Camera review: LG's G2 smartphone is first 13MP Android with OIS
Image Quality and Performance
Like most of its contemporary high-end Android competitors the LG G2 is powered by a combination of Qualcomm's Snapdragon 800 processor, 2GB RAM and version 4.2 of the Google mobile OS. These specifications provide a very snappy overall performance, with smooth scrolling and quick start-up of pretty much any app. The 3000mAh battery means you should easily get through the day, even with heavy use, but it's probably a good idea to charge the device fully overnight if you want to do the same thing again the next day.
The G2 preps for picture taking pretty quickly. Whether you long-press the volume rocker from sleep mode or from the lock screen or after tap the camera icon it takes approximately two seconds until you can hit the shutter button and snap an image.
Shot-to-shot times are not the fastest but approximately 0.6 of a second in good light still does the job in most situations and if you need more speed you can always switch to the burst mode which captures 20 frames in approximately two seconds. At around 0.7 of a second focus speed is pretty much in line with the competition but can increase to longer than a second in lower light. We also noticed pronounced focus pumping when shooting video in low light.
Daylight, Low ISO
Like most smartphones the G2's camera module comes with a 1/3-inch CMOS sensor and in good light the image quality is pretty much in line with what you would expect from such smartphone tech specs. The G2 resolves decent detail but upon close inspection you may find the images to look a little overprocessed, with quite heavy sharpening and some luminance noise visible even at low sensitivities. Noise reduction is smearing some low-contrast detail even in good light, but the G2 is not notably worse in that respect than most of its competitors with 1/3-inch sensors.
The G2's F2.4 lens offers good sharpness across the frame and there aren't any visible chromatic aberrations, even in challenging high-contrast situations. We suspect that CA is removed by software algorithms but in any case the end result is better than what we've seen on many other devices.
Exposure tends to be spot-on, even in difficult light situations, but like most smartphones the G2's dynamic range is limited and in high-contrast situations you inevitably will end up with some blown highlights. The color rendition of the LG's auto white balance mode tends to be a little on the cool side.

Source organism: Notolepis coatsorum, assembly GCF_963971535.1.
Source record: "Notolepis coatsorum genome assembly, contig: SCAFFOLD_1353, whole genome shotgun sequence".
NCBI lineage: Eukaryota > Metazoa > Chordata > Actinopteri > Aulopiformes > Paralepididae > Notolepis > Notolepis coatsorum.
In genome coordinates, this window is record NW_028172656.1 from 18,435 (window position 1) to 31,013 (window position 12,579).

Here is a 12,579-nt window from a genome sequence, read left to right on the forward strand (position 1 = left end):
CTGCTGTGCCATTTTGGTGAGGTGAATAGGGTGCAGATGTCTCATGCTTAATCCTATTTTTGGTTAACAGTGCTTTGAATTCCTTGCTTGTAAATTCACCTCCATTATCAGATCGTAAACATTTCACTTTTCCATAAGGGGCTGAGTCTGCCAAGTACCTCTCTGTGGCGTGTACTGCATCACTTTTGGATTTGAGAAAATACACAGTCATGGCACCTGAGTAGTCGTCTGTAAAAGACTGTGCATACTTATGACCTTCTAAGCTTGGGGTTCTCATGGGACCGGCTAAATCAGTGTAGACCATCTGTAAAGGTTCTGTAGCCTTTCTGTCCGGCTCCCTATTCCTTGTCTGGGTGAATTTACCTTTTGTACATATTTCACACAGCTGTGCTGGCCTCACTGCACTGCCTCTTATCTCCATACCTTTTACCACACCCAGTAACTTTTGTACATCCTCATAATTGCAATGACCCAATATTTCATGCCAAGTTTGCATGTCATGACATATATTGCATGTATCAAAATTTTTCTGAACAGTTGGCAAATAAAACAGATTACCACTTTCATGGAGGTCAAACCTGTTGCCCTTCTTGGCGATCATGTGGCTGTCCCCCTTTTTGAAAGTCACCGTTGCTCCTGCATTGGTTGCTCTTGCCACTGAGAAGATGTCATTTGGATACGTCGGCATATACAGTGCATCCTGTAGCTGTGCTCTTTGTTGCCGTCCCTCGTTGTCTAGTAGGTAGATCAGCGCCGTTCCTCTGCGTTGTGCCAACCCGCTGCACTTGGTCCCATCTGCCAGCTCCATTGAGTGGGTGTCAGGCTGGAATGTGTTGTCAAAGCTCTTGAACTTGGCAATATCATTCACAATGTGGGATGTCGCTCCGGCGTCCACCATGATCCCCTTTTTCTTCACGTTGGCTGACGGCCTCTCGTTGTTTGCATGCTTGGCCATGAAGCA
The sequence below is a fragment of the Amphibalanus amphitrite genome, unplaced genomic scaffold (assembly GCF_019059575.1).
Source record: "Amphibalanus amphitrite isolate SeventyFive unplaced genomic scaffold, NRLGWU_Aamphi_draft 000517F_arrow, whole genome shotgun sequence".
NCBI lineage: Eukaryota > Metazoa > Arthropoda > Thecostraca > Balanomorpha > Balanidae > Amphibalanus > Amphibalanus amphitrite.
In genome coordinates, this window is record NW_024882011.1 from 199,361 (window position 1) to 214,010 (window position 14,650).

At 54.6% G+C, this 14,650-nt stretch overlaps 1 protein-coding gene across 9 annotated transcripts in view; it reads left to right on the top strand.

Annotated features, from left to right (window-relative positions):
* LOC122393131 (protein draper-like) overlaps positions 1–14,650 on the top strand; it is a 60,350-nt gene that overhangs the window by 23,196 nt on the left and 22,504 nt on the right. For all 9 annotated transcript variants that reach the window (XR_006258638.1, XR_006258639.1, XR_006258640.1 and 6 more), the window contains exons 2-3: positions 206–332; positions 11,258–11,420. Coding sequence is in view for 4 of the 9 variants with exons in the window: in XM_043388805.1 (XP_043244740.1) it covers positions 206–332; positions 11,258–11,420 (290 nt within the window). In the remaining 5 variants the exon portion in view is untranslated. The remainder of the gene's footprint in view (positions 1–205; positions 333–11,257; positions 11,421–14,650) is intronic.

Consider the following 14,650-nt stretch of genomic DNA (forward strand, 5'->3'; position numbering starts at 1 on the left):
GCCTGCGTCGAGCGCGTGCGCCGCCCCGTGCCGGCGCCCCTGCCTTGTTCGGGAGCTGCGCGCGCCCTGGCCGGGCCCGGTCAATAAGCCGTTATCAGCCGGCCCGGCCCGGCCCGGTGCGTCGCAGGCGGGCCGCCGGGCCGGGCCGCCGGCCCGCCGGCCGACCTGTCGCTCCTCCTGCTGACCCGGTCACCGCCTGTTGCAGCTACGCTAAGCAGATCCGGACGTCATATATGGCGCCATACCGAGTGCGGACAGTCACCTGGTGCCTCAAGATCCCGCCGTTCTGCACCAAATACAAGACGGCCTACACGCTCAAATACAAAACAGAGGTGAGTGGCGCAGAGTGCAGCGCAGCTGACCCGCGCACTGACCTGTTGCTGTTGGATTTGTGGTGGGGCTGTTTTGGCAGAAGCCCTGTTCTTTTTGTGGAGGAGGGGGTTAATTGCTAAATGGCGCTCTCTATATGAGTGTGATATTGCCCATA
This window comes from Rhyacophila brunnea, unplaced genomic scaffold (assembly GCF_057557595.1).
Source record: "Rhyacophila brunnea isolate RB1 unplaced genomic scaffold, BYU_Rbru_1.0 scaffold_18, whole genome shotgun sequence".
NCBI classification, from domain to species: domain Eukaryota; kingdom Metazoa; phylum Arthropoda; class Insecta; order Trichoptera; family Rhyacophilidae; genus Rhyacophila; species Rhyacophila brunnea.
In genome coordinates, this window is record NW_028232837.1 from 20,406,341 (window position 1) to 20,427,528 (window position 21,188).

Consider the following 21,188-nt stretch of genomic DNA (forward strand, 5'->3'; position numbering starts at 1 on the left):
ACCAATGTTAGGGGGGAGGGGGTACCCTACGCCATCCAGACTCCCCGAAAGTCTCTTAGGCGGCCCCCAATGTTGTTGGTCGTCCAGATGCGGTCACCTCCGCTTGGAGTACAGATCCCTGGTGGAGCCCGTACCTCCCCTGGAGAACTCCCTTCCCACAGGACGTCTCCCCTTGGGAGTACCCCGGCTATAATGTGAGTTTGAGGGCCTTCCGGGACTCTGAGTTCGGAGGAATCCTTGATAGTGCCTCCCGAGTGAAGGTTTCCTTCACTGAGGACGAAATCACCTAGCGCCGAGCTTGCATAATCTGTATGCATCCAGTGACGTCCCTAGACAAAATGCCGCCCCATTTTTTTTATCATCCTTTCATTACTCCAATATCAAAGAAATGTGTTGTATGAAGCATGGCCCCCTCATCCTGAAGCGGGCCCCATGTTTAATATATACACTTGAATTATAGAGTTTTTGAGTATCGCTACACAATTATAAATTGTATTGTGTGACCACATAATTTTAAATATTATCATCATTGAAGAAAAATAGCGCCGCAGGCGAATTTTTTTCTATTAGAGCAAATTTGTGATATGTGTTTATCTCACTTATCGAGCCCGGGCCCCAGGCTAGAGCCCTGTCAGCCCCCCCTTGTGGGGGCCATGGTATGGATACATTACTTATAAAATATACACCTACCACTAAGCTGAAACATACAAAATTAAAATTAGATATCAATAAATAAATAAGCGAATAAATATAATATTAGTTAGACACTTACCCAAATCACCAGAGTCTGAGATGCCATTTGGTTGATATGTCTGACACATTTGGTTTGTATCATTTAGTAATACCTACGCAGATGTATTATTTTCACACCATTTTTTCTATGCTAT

Low Light, High ISO
In lower light the G2 maintains good exposure down to very dim conditions. The maximum ISO you can set manually is 800 but in Auto Mode we've seen the G2 go as high as 1800. Thanks to its fast lens and optical image stabilization system the G2 can keep the ISO low, even when light starts to fade. Shutter speeds can go as low as 1/10th of a second, though this will inevitably result in motion blur on any moving subjects in the frame.
As soon as the ISO starts to increase a loss of fine detail sets in and is already quite noticeable at ISO 300. From there on things get worse and the images get softer and softer as you climb the sensitivity scale. While some of the G2's competitors deploy a noise reduction strategy that allows some grain and while focusing on the elimination of the more visually unpleasing chroma noise, the G2 appears to battle both types of noise with equal strength. The end results are relatively clean but quite soft high-ISO images. Personally I am happy to accept a little more luminance noise if I get better edge contrast and detail at high ISOs in return.
Like on most smartphones you have very little control over the LED flash on the G2. You can only switch it on or off of set it to auto mode. Really it should be viewed more as an emergency solution rather than a substitute for a proper flash. Due to the weak illumination the G2 has to crank up the ISO a lot when taking flash images in dark conditions. The end results show the same loss of detail as the high ISO images we've looked at above. If you move more than few feet away from your subject ISO increases further and the G2 struggles to expose the scene bright enough. The LED's reach is simply too limited.
If you are close enough to your subject though exposure and white balance tend to be good. Nevertheless, if you are planning to capture many flash images with your smartphones you are far better off with a device that offers a Xenon flash, such as Nokia's Lumia 1020.
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